Willie Nelson


I once interviewed the venerable country songwriter Harlan Howard. When I asked him who his favorite songwriter was, Harlan didn't hesitate for a moment. "Cindy Walker," he said. "She's the greatest country songwriter I've ever heard."

Willie Nelson must agree. For his latest album, he's recorded a baker's dozen of Walker's finest, and he's done it old school, with producer Fred Foster at the controls and instrumental backing that sounds like a classic early '60s album (complete with Floyd Cramer piano licks and Jordanaire-style background vocals).

A little about Cindy Walker. Born in Mart, Texas in 1918, she made her way to Hollywood in the early 40s, scoring hits with Bing Crosby, and on her own ("When My Blue Moon Turns To Gold"). In the mid-50s, she turned to songwriting full-time, penning hits for Bob Wills, Ernest Tubb, Jim Reeves, Roy Orbison and many others. Walker's approach was to write the words and melody, without accompaniment. Unable to play an instrument, she enlisted her mother to provide piano accompaniment. Ms. Walker is alive and well, and reportedly, still writing.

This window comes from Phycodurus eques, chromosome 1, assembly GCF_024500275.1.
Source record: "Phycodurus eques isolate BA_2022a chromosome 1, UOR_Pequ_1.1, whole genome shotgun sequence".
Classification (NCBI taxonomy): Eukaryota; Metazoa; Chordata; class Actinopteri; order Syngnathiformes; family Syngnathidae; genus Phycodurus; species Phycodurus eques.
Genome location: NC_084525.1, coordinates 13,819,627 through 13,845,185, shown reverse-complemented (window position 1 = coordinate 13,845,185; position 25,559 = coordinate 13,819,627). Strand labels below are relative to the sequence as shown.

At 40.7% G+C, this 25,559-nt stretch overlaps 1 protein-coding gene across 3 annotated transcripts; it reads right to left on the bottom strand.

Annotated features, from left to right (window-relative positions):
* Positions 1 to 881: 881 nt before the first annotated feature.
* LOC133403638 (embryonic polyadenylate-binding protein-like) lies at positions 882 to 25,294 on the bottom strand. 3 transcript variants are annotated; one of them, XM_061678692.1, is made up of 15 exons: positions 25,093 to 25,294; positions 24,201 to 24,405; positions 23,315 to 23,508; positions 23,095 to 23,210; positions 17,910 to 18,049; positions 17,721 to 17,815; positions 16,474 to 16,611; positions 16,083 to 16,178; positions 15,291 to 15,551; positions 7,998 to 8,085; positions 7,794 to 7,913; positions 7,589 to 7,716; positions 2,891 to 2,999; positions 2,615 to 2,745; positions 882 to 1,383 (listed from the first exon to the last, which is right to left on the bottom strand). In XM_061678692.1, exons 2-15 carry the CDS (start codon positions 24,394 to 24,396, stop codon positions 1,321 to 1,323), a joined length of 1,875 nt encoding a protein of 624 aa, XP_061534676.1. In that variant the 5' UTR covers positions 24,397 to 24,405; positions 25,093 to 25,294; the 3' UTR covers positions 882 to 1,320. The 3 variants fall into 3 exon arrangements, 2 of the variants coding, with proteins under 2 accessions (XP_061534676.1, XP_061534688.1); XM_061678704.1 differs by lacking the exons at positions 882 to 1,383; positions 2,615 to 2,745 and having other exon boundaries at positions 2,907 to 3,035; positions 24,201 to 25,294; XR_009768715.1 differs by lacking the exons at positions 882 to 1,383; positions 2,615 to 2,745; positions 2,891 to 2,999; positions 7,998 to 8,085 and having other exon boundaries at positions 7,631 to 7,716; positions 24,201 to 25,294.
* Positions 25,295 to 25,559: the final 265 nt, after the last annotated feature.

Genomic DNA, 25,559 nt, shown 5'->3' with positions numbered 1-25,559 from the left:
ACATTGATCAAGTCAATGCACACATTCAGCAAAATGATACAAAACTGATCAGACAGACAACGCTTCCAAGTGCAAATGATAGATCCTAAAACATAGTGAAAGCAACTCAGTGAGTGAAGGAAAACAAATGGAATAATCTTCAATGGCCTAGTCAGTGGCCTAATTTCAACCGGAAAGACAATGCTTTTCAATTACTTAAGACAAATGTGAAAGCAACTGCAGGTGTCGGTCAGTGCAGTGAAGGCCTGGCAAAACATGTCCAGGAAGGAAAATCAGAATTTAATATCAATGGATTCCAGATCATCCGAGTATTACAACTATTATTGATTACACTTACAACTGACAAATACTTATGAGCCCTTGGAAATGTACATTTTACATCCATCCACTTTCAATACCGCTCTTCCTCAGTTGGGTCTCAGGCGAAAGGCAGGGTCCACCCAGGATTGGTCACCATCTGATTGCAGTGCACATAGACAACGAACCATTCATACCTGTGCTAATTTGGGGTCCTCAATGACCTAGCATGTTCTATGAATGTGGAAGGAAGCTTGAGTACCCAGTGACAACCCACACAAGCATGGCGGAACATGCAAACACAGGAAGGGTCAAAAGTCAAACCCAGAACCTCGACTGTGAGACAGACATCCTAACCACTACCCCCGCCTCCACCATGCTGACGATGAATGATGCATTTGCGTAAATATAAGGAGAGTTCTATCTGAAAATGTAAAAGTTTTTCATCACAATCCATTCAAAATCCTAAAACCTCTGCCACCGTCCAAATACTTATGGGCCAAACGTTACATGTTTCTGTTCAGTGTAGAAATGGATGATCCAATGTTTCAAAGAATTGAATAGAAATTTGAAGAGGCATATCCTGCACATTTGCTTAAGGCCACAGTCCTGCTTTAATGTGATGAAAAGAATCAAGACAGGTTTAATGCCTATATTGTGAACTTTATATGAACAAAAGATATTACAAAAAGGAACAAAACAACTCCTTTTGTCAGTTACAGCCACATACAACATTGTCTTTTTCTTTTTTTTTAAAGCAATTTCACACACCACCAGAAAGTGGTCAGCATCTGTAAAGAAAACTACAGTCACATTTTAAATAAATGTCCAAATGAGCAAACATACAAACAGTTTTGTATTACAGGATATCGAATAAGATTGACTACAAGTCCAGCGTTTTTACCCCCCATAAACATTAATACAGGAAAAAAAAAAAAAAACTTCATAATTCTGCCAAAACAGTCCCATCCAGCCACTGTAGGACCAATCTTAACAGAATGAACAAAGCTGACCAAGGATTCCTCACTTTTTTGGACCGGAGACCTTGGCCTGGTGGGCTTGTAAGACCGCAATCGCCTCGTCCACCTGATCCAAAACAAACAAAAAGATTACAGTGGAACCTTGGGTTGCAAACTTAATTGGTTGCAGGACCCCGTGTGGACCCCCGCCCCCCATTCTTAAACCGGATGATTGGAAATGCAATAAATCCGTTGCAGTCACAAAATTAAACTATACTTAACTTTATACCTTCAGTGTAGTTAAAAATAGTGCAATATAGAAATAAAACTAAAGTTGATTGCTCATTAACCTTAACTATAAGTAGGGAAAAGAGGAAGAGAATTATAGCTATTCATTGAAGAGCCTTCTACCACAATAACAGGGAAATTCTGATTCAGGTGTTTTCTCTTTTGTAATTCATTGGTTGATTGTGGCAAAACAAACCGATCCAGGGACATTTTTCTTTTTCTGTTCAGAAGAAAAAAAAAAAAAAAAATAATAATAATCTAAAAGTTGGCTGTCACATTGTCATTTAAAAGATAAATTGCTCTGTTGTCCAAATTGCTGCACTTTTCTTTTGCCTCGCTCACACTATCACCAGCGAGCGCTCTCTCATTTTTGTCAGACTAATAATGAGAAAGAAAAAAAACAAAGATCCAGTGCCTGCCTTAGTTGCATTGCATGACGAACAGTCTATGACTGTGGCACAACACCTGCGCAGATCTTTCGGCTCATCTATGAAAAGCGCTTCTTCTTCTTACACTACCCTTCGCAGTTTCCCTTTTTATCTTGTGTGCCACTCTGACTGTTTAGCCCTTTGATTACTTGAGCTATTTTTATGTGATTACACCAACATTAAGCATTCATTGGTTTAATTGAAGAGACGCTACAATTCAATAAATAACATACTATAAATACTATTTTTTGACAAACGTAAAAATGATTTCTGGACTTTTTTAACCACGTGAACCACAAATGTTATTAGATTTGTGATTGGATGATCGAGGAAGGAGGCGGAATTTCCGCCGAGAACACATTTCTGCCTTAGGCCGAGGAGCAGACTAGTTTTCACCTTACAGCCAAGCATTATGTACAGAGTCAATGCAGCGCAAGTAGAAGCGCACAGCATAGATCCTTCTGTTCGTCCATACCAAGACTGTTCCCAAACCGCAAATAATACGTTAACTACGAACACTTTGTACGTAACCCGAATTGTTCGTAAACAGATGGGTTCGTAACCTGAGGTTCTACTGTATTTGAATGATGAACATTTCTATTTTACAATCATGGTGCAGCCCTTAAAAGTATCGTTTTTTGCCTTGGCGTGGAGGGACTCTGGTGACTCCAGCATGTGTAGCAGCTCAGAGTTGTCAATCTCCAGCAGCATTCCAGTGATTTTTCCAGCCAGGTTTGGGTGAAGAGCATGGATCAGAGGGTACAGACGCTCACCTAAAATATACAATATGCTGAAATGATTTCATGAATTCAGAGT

Every song here is near perfect. "Bubbles In My Beer" and "Don't Be Ashamed Of Your Age" are western swingers with the kind of economy and elegance of language that brings to mind Irving Berlin at his best. As any songwriter knows, these are the most difficult songs to write, and Walker pulls them off seamlessly. She's equally adept on the ballads. Perhaps her best-known song, "You Don't Know Me," is still one of the most aching portraits of unrequited love ever written. "To you I'm just a friend / that's all I've ever been / but you don't know me," says so much in so few words.

With all this wonderful songwriting on display, it's easy to forget about the artist delivering the tunes. Willie Nelson's feel for the material is warm and conversational throughout. He's happy to walk a step behind the songs, letting them do the work. In some ways, Willie has become the successor to Sinatra, in the way that he places emphasis on the emotional story of a lyric. On "It's All Your Fault," when he sings, "It's all your fault when I'm a grandpa / If my grandkids don't call you grandma / I'll just tell them it's all your fault," he conveys a perfect combination of humor and heartbreak.

For fans of classic country music, this record is a must. For songwriters, it's a how-to textbook. • Bill DeMain

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willienelson.com      losthighwayrecords.com

check out this interview with Cindy Walker

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